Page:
Coles launches new sustainability initiative

The supermarket chain has launched an ambitious new sustainability program covering power, recycling, packaging and a new logo

Coles is launching a new sustainability strategy built around the theme of ‘Together to Zero’, including targets to further reduce greenhouse gas emissions, a commitment to 100 per cent renewable electricity and the ambition to achieve net zero greenhouse gas emissions.

Coles Group CEO, Steven Cain, said the supermarket chain wants to drive generational sustainability. “A key part of our ambition to be Australia’s most sustainable supermarket will be reducing our environmental impact, and we have a responsibility to help create a better Australia for future generations,” said Cain.

This new sustainability initiative comes as Coles has signed an agreement with Lal Lal Wind Farms near Ballarat, Victoria, to purchase large-scale generation certificates for renewable electricity until the end of 2030. The supermarket will buy enough certificates to further increase its renewable electricity to 45 per cent of total consumption by FY23.

Greenpeace Australia Pacific has welcomed the announcement. Greenpeace Australia Pacific REenergise campaign director, Lindsay Soutar, said Coles’ commitment to clean energy has far-reaching implications.

“Emissions are down, down, down as Coles shifts away from coals, and towards 100 per cent renewable electricity,” said Soutar. “Coles making the clean energy switch will put a big dent in Australia’s greenhouse gas emissions, inspiring confidence in towns and cities across the country that even the biggest and most complex businesses can run on renewable energy.

“All three of Australia’s biggest supermarkets have now committed to 100 per cent clean electricity, meaning the goods and services Australians use every day will soon be brought to us by the wind and sun. Combined with the large-scale renewable power purchases Coles has already made, today’s announcement sees them swipe the retailer renewable energy crown from rival Woolworths - for now.”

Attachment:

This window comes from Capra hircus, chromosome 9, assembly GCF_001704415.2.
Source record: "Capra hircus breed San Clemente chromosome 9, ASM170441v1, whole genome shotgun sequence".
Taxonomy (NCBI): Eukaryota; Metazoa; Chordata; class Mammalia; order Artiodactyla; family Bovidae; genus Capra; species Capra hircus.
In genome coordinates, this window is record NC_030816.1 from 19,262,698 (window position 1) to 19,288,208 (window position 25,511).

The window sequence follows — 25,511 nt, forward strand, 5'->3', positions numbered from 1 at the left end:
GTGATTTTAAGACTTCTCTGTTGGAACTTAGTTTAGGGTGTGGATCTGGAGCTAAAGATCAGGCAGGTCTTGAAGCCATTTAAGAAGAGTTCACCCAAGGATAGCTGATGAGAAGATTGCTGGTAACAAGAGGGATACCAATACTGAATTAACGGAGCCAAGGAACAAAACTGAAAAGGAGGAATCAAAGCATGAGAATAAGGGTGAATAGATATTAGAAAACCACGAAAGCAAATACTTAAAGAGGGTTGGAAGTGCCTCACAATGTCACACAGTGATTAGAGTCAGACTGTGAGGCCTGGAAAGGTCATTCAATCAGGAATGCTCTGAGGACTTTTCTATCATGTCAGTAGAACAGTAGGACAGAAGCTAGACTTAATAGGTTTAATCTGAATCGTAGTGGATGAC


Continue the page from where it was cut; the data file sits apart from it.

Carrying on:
Together to Zero – emissions, waste and hunger

'Together to Zero' also involves a long-term aspiration towards zero emissions, zero waste and zero hunger, with Coles looking for ways to reduce waste, greenhouse gas emissions and help Australians in need.

It includes initiative such as no longer selling single-use plastic tableware products including cups, plates, bowls, straws and cutlery from mid-2021 and undertaking a joint feasibility study on the benefits of a local advanced recycling industry in Victoria, the first steps into a circular economy for soft plastic packaging.

Reducing plastic packaging from fresh produce, making available reusable cardboard boxes, boosting recycled content in plastic bags, and new ‘package-less’ refill stations that dispense laundry soaps, household detergents, bodywash, handwash, shampoo and conditioner from major Australian brands such as Omo, Surf and Sukin.

The new sustainability pillar ‘Together to Zero’ will also become a key part of Coles’ visual identity with a new sustainability logo. Designed by Bundjalung/ Biripi artist, Nikita Ridgeway, of Boss Lady Design and Communication, the logo has been designed to reflect the notion of community.

Coles is the largest private sector employer of Indigenous Australians so it’s meaningful that the logo has been designed to foster conversations between the Indigenous community and the broader Australian community, as part of Coles’ ongoing mission to encourage non-Indigenous Australians to learn more about Aboriginal Culture and People,” Nikita said.

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